Cracked: 15 Things to Know About Gas, Money and Power

By Eric Roston and Tom Randall - 2014-02-21T13:10:53Z

Sources: U.S. Energy Information Administration, U.S. Bureau of Labor Statistics, Resources for the Future, U.S. Federal Energy Regulatory Commission. GRAPHIC: ALEX TRIBOU & DAVE MERRILL/BLOOMBERG VISUAL DATA

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Gas is Money

We burn natural gas to heat our buildings and cook our food. It’s a feedstock for pharmaceuticals and high-end chemicals. And it fueled about 27 percent of our electricity generation in 2013. More gas means lower costs and less fretting over energy. That’s why a 2012 study by the Bipartisan Policy Center observed that “lower prices have created what is essentially an economic stimulus.”

The gas boom has also led to significant job gains in the oil-and-gas sector. The number of people exploring for gas, drilling wells or operating extraction equipment rose 62 percent since 2000. Harder to quantify are wider economic gains in gas-producing communities. Studies on the Marcellus shale, for example, suggest a range of 24,000 to 44,000 jobs created in 2009, with an economic boost of $3 billion to $3.9 billion.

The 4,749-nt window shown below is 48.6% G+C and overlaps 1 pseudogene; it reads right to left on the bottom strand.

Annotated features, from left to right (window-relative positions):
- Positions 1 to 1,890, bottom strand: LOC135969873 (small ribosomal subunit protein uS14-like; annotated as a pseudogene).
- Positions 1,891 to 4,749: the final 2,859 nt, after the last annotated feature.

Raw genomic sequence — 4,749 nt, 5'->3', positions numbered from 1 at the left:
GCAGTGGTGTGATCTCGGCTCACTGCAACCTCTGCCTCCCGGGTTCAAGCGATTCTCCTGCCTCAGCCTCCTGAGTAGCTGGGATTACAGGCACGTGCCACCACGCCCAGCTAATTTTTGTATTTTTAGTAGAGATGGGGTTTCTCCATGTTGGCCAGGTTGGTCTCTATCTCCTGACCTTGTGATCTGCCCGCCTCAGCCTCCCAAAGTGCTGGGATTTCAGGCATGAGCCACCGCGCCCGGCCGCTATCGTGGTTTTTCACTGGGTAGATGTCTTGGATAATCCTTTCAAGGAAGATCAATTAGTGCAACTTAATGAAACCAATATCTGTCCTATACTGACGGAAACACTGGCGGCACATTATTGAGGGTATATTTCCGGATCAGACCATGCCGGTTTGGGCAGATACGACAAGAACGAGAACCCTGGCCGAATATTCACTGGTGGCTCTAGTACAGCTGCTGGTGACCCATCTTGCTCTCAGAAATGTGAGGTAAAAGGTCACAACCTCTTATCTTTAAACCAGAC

Tempering the economic allure is the fear of fracking. New York State is weighing the economic benefits of fracking against its potential costs to the environment, health and tourism. The environmental commissioner has said he won’t issue any regulations before April 2015.

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